Wow. Putting aside the wacky Marxist-style conspiracy theory behind this guy's position, which is the real motivating force behind all of the Western anti-war protests, what is horrifying is that he is willing to sacrifice the entire population of Iraq -- 24 million people (it would be 25 million, but Saddam is a maniacal murderer) -- just to keep America from having its way in the world. Having opposed Saddam's regime since the 1970s is no defense. Sitting at home and wishing Saddam would go away while voting and protesting against politicians who would make that happen is not "opposing" Saddam's regime. It is helping that regime stay in power.



  posted by AVS @ 23.3.03



 
Another "Human Shield" Converts
The Daily Telegraph of London on Sunday published this revealing essay from Daniel Pepper, a 23-year-old American who had traveled to Baghdad to be a human shield, then fled in horror from Saddam's regime. It is full of gems like this, "We on the bus felt like we were sympathetic to the views of the Iraqi civilians, even though we didn't actually know any. The group was less interested in standing up for their rights than protesting against the US and UK governments."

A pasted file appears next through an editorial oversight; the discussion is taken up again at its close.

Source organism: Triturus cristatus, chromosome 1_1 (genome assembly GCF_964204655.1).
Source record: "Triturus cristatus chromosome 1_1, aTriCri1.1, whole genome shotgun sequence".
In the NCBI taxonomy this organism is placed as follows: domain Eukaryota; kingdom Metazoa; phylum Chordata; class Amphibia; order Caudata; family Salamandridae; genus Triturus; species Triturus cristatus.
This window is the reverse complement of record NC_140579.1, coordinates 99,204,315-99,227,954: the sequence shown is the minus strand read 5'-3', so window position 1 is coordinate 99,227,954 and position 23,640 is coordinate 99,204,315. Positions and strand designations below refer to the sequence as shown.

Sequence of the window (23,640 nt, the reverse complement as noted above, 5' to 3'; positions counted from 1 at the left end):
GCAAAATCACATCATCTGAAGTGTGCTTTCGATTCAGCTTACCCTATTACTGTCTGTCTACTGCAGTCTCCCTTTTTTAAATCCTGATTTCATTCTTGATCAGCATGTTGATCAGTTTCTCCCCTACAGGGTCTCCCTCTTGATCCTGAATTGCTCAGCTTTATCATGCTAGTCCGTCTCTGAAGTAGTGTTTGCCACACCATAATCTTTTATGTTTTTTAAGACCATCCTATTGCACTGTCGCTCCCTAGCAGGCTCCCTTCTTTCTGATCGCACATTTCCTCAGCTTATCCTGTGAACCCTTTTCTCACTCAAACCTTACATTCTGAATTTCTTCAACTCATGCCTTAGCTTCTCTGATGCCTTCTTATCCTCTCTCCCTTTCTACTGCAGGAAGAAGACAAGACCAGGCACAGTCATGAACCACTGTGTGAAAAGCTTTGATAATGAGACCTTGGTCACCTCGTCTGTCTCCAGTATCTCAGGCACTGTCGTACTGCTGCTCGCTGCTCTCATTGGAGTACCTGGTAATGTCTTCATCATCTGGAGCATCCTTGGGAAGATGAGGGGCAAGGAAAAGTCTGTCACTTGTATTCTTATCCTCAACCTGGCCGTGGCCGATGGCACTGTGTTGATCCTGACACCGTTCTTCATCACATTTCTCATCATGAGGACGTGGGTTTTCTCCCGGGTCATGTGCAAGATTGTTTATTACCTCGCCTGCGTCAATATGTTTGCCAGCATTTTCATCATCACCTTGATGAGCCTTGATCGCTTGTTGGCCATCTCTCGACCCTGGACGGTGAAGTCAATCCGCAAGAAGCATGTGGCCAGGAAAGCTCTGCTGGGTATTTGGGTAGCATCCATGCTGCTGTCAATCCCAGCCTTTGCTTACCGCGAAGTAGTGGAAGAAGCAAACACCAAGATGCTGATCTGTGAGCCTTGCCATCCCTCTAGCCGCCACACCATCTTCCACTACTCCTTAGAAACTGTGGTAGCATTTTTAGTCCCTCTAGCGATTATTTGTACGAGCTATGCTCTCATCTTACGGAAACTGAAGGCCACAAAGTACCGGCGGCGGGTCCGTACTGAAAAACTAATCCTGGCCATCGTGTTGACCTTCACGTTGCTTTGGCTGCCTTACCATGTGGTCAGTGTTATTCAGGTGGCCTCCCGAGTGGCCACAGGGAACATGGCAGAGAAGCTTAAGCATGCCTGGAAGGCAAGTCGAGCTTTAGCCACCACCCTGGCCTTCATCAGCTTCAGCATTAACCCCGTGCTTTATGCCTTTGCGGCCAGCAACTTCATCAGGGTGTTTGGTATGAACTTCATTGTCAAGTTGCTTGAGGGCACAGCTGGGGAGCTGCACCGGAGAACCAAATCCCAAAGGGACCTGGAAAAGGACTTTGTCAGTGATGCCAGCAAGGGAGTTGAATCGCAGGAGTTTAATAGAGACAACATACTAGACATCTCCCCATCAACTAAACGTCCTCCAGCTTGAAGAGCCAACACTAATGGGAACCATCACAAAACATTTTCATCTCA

After fleeing Iraq in a taxi and arriving safely in Jordan, Pepper and his companions ask their Iraqi driver what he thinks about the coming American attack. The cabby responds, "Don't you listen to Powell on Voice of America radio? Of course the Americans don't want to bomb civilians. They want to bomb government and Saddam's palaces. We want America to bomb Saddam."

Pepper concludes with this. "Anyone with half a brain must see that Saddam has to be taken out. It is extraordinarily ironic that the anti-war protesters are marching to defend a government which stops its people exercising that freedom."

Indeed.

  posted by AVS @ 23.3.03



 
"Peace" Protesters Bring Homemade Bombs To SF Rally